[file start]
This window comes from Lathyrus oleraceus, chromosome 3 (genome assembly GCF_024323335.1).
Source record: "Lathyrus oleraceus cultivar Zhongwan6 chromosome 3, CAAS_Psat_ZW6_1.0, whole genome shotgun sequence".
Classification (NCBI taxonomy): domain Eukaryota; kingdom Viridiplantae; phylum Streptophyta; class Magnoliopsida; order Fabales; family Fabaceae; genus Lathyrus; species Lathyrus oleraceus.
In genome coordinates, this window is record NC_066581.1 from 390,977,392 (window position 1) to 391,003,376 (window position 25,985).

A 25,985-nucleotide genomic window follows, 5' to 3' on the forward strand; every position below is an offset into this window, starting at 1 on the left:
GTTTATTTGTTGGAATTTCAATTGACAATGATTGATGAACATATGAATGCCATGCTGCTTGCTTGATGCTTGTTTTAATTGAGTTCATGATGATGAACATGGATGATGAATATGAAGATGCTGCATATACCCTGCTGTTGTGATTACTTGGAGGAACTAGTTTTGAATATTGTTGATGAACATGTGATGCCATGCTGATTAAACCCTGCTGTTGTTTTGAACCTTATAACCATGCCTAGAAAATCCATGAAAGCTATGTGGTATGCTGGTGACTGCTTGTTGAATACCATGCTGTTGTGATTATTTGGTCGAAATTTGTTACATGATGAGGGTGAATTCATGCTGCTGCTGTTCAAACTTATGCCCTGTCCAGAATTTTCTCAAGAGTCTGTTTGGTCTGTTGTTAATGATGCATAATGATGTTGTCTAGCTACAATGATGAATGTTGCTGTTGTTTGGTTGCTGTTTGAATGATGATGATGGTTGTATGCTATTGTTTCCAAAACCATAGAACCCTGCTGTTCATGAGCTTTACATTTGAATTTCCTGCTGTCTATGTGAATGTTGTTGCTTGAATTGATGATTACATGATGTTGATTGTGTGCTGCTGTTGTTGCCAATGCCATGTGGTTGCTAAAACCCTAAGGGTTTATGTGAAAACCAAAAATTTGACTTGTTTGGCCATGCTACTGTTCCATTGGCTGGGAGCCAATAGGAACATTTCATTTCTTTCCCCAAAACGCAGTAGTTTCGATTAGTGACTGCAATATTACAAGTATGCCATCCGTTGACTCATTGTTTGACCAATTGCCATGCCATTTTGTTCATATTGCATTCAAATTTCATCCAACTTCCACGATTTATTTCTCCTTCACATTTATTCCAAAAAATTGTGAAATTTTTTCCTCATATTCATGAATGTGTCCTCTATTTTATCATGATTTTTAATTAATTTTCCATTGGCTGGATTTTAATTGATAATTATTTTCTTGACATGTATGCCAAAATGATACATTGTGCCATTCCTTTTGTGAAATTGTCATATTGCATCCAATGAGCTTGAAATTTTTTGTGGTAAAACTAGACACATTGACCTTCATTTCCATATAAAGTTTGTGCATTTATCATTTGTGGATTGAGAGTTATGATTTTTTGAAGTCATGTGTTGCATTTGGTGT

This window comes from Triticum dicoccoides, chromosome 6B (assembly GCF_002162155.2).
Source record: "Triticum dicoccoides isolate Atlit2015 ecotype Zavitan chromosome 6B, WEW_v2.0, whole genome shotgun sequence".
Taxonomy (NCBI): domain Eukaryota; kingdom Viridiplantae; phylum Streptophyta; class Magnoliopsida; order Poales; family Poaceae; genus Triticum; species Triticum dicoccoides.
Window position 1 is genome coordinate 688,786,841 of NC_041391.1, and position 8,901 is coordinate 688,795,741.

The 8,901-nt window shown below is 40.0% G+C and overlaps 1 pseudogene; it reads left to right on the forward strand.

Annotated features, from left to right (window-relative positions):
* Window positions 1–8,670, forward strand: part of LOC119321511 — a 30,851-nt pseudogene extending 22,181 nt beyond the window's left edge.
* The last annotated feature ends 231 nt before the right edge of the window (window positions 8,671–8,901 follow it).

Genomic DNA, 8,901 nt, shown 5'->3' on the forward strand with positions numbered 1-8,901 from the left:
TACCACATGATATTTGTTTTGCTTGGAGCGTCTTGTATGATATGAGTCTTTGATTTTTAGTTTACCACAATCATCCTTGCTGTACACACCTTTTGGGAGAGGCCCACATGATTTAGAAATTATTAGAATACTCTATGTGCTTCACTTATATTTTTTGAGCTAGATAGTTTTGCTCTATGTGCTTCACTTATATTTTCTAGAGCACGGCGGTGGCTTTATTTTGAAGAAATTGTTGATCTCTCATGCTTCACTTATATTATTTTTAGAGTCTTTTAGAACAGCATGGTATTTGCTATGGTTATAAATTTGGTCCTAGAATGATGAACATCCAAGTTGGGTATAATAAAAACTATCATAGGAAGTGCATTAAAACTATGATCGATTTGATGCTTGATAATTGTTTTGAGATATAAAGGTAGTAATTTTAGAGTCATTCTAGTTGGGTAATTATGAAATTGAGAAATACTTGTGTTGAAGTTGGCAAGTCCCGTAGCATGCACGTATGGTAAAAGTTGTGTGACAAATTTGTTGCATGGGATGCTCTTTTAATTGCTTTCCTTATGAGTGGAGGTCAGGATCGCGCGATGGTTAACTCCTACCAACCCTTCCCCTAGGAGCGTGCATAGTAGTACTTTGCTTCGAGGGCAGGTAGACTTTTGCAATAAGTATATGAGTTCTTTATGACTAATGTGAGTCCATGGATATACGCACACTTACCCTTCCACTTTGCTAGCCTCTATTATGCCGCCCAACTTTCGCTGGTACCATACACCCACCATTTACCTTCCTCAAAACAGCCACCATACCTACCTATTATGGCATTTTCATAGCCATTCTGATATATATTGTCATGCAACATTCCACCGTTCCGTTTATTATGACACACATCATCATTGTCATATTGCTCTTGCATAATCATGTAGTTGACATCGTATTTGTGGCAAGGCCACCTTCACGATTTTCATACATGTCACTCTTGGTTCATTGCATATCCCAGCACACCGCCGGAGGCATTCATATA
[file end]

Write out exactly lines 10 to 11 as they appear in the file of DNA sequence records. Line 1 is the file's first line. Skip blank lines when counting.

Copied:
Window position 1 is genome coordinate 688,786,841 of NC_041391.1, and position 8,901 is coordinate 688,795,741.

The 8,901-nt window shown below is 40.0% G+C and overlaps 1 pseudogene; it reads left to right on the forward strand.